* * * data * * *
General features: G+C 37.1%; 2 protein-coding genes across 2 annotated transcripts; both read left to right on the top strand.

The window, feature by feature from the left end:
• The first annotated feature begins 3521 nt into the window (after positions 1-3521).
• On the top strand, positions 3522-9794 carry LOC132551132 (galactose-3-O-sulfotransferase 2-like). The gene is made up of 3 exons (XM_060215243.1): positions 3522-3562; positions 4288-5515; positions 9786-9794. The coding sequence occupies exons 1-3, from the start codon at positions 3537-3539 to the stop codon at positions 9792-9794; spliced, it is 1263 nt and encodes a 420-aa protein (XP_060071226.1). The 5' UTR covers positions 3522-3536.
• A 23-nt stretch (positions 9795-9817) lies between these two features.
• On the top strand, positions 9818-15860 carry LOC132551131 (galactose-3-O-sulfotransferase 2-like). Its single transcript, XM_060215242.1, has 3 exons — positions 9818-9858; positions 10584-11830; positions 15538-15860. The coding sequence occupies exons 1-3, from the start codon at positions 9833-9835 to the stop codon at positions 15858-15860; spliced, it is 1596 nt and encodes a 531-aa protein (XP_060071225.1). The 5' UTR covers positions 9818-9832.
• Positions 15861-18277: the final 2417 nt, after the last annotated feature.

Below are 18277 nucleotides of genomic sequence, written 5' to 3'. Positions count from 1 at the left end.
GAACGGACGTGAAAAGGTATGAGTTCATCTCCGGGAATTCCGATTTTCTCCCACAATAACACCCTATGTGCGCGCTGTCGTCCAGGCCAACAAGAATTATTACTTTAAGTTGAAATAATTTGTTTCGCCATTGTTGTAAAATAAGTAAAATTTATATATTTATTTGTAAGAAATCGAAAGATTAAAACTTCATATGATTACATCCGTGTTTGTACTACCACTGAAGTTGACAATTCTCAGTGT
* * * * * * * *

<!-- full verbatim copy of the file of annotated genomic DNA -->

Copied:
General features: G+C 37.1%; 2 protein-coding genes across 2 annotated transcripts; both read left to right on the top strand.

The window, feature by feature from the left end:
• The first annotated feature begins 3521 nt into the window (after positions 1-3521).
• On the top strand, positions 3522-9794 carry LOC132551132 (galactose-3-O-sulfotransferase 2-like). The gene is made up of 3 exons (XM_060215243.1): positions 3522-3562; positions 4288-5515; positions 9786-9794. The coding sequence occupies exons 1-3, from the start codon at positions 3537-3539 to the stop codon at positions 9792-9794; spliced, it is 1263 nt and encodes a 420-aa protein (XP_060071226.1). The 5' UTR covers positions 3522-3536.
• A 23-nt stretch (positions 9795-9817) lies between these two features.
• On the top strand, positions 9818-15860 carry LOC132551131 (galactose-3-O-sulfotransferase 2-like). Its single transcript, XM_060215242.1, has 3 exons — positions 9818-9858; positions 10584-11830; positions 15538-15860. The coding sequence occupies exons 1-3, from the start codon at positions 9833-9835 to the stop codon at positions 15858-15860; spliced, it is 1596 nt and encodes a 531-aa protein (XP_060071225.1). The 5' UTR covers positions 9818-9832.
• Positions 15861-18277: the final 2417 nt, after the last annotated feature.

Below are 18277 nucleotides of genomic sequence, written 5' to 3'. Positions count from 1 at the left end.
GAACGGACGTGAAAAGGTATGAGTTCATCTCCGGGAATTCCGATTTTCTCCCACAATAACACCCTATGTGCGCGCTGTCGTCCAGGCCAACAAGAATTATTACTTTAAGTTGAAATAATTTGTTTCGCCATTGTTGTAAAATAAGTAAAATTTATATATTTATTTGTAAGAAATCGAAAGATTAAAACTTCATATGATTACATCCGTGTTTGTACTACCACTGAAGTTGACAATTCTCAGTGT